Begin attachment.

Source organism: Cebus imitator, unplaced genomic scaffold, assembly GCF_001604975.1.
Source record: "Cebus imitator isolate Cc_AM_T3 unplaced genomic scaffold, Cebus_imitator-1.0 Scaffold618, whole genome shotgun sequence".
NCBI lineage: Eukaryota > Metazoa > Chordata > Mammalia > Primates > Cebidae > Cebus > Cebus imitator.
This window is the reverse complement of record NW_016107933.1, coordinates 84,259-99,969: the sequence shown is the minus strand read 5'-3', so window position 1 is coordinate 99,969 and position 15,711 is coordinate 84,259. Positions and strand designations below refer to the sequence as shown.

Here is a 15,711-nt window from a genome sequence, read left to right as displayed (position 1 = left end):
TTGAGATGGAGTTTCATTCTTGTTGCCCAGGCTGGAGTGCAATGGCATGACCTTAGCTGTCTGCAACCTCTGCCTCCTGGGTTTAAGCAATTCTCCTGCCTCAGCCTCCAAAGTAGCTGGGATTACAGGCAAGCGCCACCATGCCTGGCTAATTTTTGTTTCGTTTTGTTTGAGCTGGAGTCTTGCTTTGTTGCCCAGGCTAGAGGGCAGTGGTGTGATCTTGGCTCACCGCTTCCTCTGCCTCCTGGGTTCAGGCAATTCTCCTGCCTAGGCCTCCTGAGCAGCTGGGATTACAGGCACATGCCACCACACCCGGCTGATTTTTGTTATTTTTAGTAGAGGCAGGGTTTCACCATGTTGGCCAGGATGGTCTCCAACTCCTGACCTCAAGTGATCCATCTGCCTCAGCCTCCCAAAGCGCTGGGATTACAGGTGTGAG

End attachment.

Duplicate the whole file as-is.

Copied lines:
Source organism: Cebus imitator, unplaced genomic scaffold, assembly GCF_001604975.1.
Source record: "Cebus imitator isolate Cc_AM_T3 unplaced genomic scaffold, Cebus_imitator-1.0 Scaffold618, whole genome shotgun sequence".
NCBI lineage: Eukaryota > Metazoa > Chordata > Mammalia > Primates > Cebidae > Cebus > Cebus imitator.
This window is the reverse complement of record NW_016107933.1, coordinates 84,259-99,969: the sequence shown is the minus strand read 5'-3', so window position 1 is coordinate 99,969 and position 15,711 is coordinate 84,259. Positions and strand designations below refer to the sequence as shown.

Here is a 15,711-nt window from a genome sequence, read left to right as displayed (position 1 = left end):
TTGAGATGGAGTTTCATTCTTGTTGCCCAGGCTGGAGTGCAATGGCATGACCTTAGCTGTCTGCAACCTCTGCCTCCTGGGTTTAAGCAATTCTCCTGCCTCAGCCTCCAAAGTAGCTGGGATTACAGGCAAGCGCCACCATGCCTGGCTAATTTTTGTTTCGTTTTGTTTGAGCTGGAGTCTTGCTTTGTTGCCCAGGCTAGAGGGCAGTGGTGTGATCTTGGCTCACCGCTTCCTCTGCCTCCTGGGTTCAGGCAATTCTCCTGCCTAGGCCTCCTGAGCAGCTGGGATTACAGGCACATGCCACCACACCCGGCTGATTTTTGTTATTTTTAGTAGAGGCAGGGTTTCACCATGTTGGCCAGGATGGTCTCCAACTCCTGACCTCAAGTGATCCATCTGCCTCAGCCTCCCAAAGCGCTGGGATTACAGGTGTGAG